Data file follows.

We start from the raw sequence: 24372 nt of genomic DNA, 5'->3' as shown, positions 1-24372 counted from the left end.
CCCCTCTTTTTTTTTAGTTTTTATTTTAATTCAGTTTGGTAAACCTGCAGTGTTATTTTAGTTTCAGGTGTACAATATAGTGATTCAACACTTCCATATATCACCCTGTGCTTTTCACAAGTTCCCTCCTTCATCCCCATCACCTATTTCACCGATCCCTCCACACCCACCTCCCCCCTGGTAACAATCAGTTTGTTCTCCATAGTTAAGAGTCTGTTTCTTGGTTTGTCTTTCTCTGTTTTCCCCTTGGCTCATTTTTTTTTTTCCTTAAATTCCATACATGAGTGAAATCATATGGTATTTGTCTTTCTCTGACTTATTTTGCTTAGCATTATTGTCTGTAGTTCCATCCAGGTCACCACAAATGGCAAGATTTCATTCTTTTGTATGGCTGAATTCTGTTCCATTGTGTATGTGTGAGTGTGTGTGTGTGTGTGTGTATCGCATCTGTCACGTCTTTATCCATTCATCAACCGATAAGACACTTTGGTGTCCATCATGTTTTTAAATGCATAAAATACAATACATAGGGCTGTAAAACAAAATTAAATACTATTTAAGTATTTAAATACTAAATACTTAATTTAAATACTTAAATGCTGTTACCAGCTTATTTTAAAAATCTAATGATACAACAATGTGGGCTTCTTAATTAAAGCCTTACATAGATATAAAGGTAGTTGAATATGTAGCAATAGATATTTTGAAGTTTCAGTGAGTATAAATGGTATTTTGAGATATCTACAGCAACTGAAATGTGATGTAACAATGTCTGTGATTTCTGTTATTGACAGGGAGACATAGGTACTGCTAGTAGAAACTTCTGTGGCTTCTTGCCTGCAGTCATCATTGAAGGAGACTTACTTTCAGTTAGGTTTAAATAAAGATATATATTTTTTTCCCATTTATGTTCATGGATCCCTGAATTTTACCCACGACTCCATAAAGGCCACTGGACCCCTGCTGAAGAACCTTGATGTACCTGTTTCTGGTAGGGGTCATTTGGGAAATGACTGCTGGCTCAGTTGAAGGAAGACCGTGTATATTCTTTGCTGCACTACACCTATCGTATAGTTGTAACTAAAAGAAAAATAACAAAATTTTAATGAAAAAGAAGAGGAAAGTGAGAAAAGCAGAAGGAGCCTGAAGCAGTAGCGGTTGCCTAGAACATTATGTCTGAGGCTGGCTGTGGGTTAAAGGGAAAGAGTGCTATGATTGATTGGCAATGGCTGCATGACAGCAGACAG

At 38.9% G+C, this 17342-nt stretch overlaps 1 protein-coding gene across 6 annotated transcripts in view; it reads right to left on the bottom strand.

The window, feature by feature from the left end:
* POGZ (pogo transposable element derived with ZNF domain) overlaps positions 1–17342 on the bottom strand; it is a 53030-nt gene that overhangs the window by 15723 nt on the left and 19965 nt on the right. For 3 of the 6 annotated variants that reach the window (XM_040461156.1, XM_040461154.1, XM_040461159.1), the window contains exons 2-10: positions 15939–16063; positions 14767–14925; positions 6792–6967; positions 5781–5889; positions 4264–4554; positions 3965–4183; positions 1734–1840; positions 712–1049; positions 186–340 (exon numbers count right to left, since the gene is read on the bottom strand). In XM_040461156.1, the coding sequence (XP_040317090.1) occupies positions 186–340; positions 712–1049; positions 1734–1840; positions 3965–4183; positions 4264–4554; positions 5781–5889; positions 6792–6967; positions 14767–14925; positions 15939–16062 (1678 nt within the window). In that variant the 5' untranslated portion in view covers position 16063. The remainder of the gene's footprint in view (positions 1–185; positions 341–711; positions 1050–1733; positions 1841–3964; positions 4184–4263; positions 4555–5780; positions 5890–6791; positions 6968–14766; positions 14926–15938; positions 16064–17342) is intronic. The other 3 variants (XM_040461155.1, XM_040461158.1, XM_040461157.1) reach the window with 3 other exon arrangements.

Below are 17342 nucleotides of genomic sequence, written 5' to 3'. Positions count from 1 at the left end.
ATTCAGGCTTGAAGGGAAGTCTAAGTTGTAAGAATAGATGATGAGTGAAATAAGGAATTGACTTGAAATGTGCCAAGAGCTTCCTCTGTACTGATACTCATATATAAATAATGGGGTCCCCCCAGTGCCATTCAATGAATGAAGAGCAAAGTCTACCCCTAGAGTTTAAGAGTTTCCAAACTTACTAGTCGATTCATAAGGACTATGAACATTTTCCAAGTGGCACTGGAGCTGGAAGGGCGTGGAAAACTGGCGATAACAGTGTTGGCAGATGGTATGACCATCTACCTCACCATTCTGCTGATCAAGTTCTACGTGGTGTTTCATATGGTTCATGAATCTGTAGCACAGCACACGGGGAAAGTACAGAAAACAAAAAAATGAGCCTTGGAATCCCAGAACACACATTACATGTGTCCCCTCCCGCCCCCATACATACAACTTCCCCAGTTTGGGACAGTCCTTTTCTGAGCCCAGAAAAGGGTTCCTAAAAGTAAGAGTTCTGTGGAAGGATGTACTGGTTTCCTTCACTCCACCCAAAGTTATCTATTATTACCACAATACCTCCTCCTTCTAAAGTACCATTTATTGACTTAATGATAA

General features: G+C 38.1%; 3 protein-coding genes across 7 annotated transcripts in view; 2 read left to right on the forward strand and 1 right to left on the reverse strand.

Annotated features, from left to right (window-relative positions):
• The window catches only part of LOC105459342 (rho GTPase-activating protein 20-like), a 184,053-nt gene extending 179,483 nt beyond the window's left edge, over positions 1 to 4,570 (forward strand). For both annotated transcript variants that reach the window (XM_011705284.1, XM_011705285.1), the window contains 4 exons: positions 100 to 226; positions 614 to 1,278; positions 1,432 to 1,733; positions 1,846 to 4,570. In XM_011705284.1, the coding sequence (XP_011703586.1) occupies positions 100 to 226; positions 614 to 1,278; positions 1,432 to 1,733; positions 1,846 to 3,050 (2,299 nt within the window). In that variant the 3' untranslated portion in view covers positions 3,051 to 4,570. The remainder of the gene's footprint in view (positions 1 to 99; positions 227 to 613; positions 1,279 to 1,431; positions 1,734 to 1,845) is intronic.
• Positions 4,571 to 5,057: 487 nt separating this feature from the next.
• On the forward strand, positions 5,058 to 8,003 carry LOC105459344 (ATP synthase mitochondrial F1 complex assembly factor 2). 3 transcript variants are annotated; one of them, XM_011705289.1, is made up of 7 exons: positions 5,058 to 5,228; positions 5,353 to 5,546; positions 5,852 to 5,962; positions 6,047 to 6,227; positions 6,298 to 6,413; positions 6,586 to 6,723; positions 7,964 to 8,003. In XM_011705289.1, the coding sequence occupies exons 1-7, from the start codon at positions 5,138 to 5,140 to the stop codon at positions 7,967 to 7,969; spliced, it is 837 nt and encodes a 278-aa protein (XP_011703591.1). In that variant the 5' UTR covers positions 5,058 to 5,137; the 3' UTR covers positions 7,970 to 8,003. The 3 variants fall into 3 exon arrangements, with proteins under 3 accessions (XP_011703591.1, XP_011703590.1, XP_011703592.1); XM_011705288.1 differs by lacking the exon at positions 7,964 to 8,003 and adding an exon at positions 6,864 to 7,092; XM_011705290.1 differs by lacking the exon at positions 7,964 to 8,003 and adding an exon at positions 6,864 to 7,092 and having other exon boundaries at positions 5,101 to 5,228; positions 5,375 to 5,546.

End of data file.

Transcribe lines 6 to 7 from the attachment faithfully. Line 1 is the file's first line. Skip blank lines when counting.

Below are 17342 nucleotides of genomic sequence, written 5' to 3'. Positions count from 1 at the left end.
ATTCAGGCTTGAAGGGAAGTCTAAGTTGTAAGAATAGATGATGAGTGAAATAAGGAATTGACTTGAAATGTGCCAAGAGCTTCCTCTGTACTGATACTCATATATAAATAATGGGGTCCCCCCAGTGCCATTCAATGAATGAAGAGCAAAGTCTACCCCTAGAGTTTAAGAGTTTCCAAACTTACTAGTCGATTCATAAGGACTATGAACATTTTCCAAGTGGCACTGGAGCTGGAAGGGCGTGGAAAACTGGCGATAACAGTGTTGGCAGATGGTATGACCATCTACCTCACCATTCTGCTGATCAAGTTCTACGTGGTGTTTCATATGGTTCATGAATCTGTAGCACAGCACACGGGGAAAGTACAGAAAACAAAAAAATGAGCCTTGGAATCCCAGAACACACATTACATGTGTCCCCTCCCGCCCCCATACATACAACTTCCCCAGTTTGGGACAGTCCTTTTCTGAGCCCAGAAAAGGGTTCCTAAAAGTAAGAGTTCTGTGGAAGGATGTACTGGTTTCCTTCACTCCACCCAAAGTTATCTATTATTACCACAATACCTCCTCCTTCTAAAGTACCATTTATTGACTTAATGATAA